The views expressed are those of the investment manager and the comments, opinions and analyses are rendered as at publication date and may change without notice. The underlying assumptions and these views are subject to change based on market and other conditions and may differ from other portfolio managers or of the firm as a whole. The information provided in this material is not intended as a complete analysis of every material fact regarding any country, region or market. There is no assurance that any prediction, projection or forecast on the economy, stock market, bond market or the economic trends of the markets will be realized. The value of investments and the income from them can go down as well as up and you may not get back the full amount that you invested. Past performance is not necessarily indicative nor a guarantee of future performance. All investments involve risks, including possible loss of principal.
Any research and analysis contained in this presentation has been procured by Franklin Templeton for its own purposes and may be acted upon in that connection and, as such, is provided to you incidentally. Data from third party sources may have been used in the preparation of this material and Franklin Templeton (“FT”) has not independently verified, validated or audited such data. Although information has been obtained from sources that Franklin Templeton believes to be reliable, no guarantee can be given as to its accuracy and such information may be incomplete or condensed and may be subject to change at any time without notice. The mention of any individual securities should neither constitute nor be construed as a recommendation to purchase, hold or sell any securities, and the information provided regarding such individual securities (if any) is not a sufficient basis upon which to make an investment decision. FT accepts no liability whatsoever for any loss arising from use of this information and reliance upon the comments opinions and analyses in the material is at the sole discretion of the user.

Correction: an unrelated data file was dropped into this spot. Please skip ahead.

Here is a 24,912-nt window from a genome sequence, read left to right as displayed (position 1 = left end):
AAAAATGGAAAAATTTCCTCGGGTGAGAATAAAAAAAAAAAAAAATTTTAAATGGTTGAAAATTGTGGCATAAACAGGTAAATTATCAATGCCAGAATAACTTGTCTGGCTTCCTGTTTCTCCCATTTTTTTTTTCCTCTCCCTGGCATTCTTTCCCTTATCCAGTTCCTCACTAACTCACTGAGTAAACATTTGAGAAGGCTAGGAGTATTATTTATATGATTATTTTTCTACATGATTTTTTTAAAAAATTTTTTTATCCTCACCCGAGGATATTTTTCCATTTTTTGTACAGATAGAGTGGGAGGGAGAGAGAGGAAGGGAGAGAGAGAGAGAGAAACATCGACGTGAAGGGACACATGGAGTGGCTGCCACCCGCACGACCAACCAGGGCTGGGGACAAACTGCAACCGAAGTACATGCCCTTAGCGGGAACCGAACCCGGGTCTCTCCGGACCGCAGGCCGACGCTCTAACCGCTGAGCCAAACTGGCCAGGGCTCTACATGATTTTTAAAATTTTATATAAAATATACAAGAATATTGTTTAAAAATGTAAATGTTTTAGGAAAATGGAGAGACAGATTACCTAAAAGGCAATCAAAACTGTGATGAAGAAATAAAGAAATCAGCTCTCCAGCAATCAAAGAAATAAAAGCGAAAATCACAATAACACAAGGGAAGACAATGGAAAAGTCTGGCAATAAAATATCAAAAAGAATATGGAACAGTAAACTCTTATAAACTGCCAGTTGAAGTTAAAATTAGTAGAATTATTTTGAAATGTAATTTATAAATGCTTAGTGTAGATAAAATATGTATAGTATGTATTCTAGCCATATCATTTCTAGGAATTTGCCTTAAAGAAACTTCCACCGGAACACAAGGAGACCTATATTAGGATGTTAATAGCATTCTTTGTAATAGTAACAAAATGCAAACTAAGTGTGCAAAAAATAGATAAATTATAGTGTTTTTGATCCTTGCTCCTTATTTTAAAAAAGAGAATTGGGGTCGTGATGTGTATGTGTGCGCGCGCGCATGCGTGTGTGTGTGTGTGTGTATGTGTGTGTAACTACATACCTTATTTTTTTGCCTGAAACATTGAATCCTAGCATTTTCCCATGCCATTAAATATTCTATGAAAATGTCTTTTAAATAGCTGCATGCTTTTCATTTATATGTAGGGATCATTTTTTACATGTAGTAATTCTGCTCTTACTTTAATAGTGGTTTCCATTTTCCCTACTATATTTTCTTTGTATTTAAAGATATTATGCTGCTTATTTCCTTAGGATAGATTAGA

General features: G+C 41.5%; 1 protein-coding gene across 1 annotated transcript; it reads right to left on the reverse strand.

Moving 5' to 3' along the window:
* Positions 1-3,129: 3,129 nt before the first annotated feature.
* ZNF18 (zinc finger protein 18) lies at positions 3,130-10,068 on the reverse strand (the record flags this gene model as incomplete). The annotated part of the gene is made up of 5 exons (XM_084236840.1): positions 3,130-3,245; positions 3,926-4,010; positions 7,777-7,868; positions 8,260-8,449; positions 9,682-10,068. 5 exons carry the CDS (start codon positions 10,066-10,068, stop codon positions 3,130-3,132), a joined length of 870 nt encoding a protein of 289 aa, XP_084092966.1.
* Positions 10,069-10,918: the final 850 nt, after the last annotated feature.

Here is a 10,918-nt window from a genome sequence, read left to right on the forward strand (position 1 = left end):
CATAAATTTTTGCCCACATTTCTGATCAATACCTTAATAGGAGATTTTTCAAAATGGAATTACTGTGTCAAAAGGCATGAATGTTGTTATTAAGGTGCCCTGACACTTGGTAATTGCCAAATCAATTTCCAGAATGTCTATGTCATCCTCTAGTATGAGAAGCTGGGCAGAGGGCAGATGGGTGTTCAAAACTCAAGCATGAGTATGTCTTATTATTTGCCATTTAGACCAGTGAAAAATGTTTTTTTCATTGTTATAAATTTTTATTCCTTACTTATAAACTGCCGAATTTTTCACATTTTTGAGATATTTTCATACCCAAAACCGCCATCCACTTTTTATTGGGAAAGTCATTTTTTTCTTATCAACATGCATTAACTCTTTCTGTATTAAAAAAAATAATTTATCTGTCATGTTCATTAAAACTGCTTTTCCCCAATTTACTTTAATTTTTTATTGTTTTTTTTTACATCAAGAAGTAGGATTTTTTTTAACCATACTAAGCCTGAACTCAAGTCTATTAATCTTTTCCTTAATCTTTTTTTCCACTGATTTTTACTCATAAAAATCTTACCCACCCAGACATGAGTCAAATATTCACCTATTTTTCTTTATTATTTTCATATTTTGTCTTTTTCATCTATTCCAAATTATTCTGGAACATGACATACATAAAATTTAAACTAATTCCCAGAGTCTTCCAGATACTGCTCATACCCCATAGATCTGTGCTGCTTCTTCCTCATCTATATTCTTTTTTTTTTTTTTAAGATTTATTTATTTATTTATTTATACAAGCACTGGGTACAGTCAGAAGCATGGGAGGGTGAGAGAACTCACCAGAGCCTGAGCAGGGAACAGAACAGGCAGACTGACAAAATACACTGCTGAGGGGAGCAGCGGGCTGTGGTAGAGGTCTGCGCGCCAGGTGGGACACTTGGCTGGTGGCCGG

CFA® and Chartered Financial Analyst® are trademarks owned by CFA Institute.
1. Source: Bloomberg, as of July 31, 2022. Indexes are unmanaged and one cannot directly invest in them. They do not include fees, expenses or sales charges. Past performance is not an indicator or a guarantee of future results.
2. Source: FTSE Russell, as of May 6, 2022.
3. Sources: Bloomberg, Russell Investment Group. Indexes are unmanaged and one cannot directly invest in them. They do not include fees, expenses or sales charges. Past performance is not an indicator or a guarantee of future results.